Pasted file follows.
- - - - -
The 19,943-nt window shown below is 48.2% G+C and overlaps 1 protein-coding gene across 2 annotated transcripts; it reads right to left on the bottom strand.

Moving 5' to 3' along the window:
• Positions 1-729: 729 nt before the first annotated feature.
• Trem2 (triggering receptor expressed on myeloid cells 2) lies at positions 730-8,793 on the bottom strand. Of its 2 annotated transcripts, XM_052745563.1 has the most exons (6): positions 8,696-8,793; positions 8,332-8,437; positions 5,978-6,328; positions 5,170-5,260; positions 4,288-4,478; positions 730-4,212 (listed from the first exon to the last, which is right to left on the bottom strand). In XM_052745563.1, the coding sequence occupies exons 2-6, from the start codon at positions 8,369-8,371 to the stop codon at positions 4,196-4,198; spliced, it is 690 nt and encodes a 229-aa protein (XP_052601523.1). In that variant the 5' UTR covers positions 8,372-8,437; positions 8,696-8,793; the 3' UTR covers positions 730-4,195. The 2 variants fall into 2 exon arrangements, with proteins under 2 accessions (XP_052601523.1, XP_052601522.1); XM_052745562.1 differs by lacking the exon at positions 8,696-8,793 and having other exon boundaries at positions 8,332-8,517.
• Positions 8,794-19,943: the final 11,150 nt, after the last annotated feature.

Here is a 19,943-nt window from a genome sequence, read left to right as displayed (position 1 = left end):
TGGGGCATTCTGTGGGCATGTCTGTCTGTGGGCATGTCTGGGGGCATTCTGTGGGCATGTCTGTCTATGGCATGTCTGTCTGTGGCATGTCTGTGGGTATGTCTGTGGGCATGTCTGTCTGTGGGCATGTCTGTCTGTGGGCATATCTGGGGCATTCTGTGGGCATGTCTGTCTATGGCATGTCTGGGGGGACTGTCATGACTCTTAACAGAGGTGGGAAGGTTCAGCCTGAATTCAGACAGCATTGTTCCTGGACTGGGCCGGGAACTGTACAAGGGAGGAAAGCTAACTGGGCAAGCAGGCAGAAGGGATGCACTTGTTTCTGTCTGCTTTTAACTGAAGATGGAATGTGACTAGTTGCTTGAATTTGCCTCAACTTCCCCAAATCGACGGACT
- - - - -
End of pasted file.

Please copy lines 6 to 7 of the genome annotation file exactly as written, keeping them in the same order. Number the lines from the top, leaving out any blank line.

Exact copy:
Here is a 19,943-nt window from a genome sequence, read left to right as displayed (position 1 = left end):
TGGGGCATTCTGTGGGCATGTCTGTCTGTGGGCATGTCTGGGGGCATTCTGTGGGCATGTCTGTCTATGGCATGTCTGTCTGTGGCATGTCTGTGGGTATGTCTGTGGGCATGTCTGTCTGTGGGCATGTCTGTCTGTGGGCATATCTGGGGCATTCTGTGGGCATGTCTGTCTATGGCATGTCTGGGGGGACTGTCATGACTCTTAACAGAGGTGGGAAGGTTCAGCCTGAATTCAGACAGCATTGTTCCTGGACTGGGCCGGGAACTGTACAAGGGAGGAAAGCTAACTGGGCAAGCAGGCAGAAGGGATGCACTTGTTTCTGTCTGCTTTTAACTGAAGATGGAATGTGACTAGTTGCTTGAATTTGCCTCAACTTCCCCAAATCGACGGACT